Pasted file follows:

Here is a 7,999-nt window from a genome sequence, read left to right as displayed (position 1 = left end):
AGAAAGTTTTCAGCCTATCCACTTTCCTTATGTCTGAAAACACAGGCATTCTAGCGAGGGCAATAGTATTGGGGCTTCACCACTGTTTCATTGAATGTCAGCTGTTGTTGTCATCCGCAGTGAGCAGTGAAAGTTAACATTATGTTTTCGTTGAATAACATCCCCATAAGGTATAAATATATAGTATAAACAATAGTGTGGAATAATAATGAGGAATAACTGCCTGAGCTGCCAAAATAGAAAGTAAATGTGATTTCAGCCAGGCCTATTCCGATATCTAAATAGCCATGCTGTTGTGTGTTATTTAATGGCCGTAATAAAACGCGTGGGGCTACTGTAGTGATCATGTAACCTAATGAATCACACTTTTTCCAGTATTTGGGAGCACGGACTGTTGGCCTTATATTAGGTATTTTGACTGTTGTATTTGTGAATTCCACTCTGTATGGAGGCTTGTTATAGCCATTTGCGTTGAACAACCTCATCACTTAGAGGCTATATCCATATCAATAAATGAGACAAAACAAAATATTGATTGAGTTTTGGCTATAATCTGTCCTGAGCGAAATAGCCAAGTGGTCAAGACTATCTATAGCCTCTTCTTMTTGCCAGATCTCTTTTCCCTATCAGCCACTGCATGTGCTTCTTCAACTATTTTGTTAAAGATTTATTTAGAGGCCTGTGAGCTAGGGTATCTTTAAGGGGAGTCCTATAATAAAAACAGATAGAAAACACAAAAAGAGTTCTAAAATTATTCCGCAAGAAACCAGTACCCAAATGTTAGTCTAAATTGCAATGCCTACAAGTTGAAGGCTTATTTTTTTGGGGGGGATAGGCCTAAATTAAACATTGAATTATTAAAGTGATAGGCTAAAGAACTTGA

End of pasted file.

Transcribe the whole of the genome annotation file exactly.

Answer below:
Here is a 7,999-nt window from a genome sequence, read left to right as displayed (position 1 = left end):
AGAAAGTTTTCAGCCTATCCACTTTCCTTATGTCTGAAAACACAGGCATTCTAGCGAGGGCAATAGTATTGGGGCTTCACCACTGTTTCATTGAATGTCAGCTGTTGTTGTCATCCGCAGTGAGCAGTGAAAGTTAACATTATGTTTTCGTTGAATAACATCCCCATAAGGTATAAATATATAGTATAAACAATAGTGTGGAATAATAATGAGGAATAACTGCCTGAGCTGCCAAAATAGAAAGTAAATGTGATTTCAGCCAGGCCTATTCCGATATCTAAATAGCCATGCTGTTGTGTGTTATTTAATGGCCGTAATAAAACGCGTGGGGCTACTGTAGTGATCATGTAACCTAATGAATCACACTTTTTCCAGTATTTGGGAGCACGGACTGTTGGCCTTATATTAGGTATTTTGACTGTTGTATTTGTGAATTCCACTCTGTATGGAGGCTTGTTATAGCCATTTGCGTTGAACAACCTCATCACTTAGAGGCTATATCCATATCAATAAATGAGACAAAACAAAATATTGATTGAGTTTTGGCTATAATCTGTCCTGAGCGAAATAGCCAAGTGGTCAAGACTATCTATAGCCTCTTCTTMTTGCCAGATCTCTTTTCCCTATCAGCCACTGCATGTGCTTCTTCAACTATTTTGTTAAAGATTTATTTAGAGGCCTGTGAGCTAGGGTATCTTTAAGGGGAGTCCTATAATAAAAACAGATAGAAAACACAAAAAGAGTTCTAAAATTATTCCGCAAGAAACCAGTACCCAAATGTTAGTCTAAATTGCAATGCCTACAAGTTGAAGGCTTATTTTTTTGGGGGGGATAGGCCTAAATTAAACATTGAATTATTAAAGTGATAGGCTAAAGAACTTGA